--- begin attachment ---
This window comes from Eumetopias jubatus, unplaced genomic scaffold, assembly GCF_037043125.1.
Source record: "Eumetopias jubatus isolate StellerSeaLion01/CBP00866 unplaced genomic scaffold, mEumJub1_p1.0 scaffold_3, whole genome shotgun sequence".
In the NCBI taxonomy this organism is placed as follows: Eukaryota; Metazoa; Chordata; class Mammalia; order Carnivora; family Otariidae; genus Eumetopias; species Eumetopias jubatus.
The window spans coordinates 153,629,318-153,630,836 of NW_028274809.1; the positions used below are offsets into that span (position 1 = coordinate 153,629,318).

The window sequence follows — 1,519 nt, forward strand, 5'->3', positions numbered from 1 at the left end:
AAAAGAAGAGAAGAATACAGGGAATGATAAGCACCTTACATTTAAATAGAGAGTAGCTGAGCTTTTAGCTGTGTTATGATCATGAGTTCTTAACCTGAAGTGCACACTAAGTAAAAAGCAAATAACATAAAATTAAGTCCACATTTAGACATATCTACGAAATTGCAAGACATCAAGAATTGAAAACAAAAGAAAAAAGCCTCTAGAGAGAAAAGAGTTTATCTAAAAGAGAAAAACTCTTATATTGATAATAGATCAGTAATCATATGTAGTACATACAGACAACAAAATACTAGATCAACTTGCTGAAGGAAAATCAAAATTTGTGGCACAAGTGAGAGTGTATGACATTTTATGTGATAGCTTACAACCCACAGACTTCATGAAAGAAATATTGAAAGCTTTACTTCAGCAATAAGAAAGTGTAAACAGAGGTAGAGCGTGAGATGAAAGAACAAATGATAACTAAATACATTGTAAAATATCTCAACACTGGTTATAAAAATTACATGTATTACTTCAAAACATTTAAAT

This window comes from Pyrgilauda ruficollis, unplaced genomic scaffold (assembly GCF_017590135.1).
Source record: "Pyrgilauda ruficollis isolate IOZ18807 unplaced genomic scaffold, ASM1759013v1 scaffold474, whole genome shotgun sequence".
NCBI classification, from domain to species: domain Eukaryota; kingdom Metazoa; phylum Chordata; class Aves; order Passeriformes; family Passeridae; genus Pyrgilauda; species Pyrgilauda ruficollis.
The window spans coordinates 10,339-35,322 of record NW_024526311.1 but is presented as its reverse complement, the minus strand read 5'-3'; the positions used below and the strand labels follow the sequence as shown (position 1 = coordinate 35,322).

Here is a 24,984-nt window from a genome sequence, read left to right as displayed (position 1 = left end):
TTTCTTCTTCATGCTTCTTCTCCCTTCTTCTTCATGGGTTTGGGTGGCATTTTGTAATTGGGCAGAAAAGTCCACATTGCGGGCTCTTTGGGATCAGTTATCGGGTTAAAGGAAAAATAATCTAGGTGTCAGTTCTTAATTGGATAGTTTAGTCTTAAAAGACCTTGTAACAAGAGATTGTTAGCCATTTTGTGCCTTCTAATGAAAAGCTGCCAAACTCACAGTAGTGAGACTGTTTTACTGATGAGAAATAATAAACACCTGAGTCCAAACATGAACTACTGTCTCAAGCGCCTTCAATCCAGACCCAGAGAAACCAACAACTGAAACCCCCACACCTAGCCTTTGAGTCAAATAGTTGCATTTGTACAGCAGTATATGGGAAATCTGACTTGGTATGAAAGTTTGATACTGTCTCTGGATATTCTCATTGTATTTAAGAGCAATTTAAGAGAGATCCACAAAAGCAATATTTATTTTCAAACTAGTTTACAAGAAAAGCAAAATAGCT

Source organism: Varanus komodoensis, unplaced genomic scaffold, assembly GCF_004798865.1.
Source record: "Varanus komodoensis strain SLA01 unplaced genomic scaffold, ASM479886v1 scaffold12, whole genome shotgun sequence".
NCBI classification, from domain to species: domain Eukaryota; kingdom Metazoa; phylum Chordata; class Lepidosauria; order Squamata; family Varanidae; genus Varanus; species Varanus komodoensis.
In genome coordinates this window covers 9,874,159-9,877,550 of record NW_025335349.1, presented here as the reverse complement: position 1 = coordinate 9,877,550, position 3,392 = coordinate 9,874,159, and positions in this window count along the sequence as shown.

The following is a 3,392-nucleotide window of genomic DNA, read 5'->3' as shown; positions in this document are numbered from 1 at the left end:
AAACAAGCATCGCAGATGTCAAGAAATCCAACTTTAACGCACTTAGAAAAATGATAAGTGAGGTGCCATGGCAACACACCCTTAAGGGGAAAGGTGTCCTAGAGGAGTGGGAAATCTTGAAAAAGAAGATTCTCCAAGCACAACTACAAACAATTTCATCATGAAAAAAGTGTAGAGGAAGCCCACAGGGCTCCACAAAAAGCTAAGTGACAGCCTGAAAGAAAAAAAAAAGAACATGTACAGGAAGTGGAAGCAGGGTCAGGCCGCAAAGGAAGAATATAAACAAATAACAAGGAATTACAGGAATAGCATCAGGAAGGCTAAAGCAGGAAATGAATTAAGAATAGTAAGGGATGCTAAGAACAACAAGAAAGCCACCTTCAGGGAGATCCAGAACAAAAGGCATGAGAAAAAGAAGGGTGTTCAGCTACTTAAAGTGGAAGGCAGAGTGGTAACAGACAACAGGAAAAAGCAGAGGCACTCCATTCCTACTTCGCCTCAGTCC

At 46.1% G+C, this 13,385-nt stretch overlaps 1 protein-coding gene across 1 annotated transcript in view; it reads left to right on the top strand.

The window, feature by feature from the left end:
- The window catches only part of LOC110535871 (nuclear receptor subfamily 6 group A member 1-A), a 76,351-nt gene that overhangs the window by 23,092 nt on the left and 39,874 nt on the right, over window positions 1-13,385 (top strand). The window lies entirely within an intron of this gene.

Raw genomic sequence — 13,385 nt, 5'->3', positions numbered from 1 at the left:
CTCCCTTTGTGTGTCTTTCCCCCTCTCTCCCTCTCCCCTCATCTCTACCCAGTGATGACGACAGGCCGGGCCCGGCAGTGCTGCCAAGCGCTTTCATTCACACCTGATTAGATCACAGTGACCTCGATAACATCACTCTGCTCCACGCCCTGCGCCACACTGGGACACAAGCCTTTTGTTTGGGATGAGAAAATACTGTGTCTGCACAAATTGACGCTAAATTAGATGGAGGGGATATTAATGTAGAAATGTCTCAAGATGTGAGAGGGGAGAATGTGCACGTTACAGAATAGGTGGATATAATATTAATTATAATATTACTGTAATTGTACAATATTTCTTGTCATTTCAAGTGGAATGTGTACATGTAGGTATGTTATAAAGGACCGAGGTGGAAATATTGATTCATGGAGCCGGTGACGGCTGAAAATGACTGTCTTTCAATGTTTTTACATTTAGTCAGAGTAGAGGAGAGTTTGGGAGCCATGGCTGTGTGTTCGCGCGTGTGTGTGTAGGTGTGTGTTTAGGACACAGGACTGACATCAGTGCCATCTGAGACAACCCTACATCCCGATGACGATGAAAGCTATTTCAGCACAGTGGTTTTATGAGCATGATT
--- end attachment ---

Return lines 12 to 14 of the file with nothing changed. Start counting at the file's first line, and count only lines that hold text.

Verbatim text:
TTTCTTCTTCATGCTTCTTCTCCCTTCTTCTTCATGGGTTTGGGTGGCATTTTGTAATTGGGCAGAAAAGTCCACATTGCGGGCTCTTTGGGATCAGTTATCGGGTTAAAGGAAAAATAATCTAGGTGTCAGTTCTTAATTGGATAGTTTAGTCTTAAAAGACCTTGTAACAAGAGATTGTTAGCCATTTTGTGCCTTCTAATGAAAAGCTGCCAAACTCACAGTAGTGAGACTGTTTTACTGATGAGAAATAATAAACACCTGAGTCCAAACATGAACTACTGTCTCAAGCGCCTTCAATCCAGACCCAGAGAAACCAACAACTGAAACCCCCACACCTAGCCTTTGAGTCAAATAGTTGCATTTGTACAGCAGTATATGGGAAATCTGACTTGGTATGAAAGTTTGATACTGTCTCTGGATATTCTCATTGTATTTAAGAGCAATTTAAGAGAGATCCACAAAAGCAATATTTATTTTCAAACTAGTTTACAAGAAAAGCAAAATAGCT

Source organism: Varanus komodoensis, unplaced genomic scaffold, assembly GCF_004798865.1.
Source record: "Varanus komodoensis strain SLA01 unplaced genomic scaffold, ASM479886v1 scaffold12, whole genome shotgun sequence".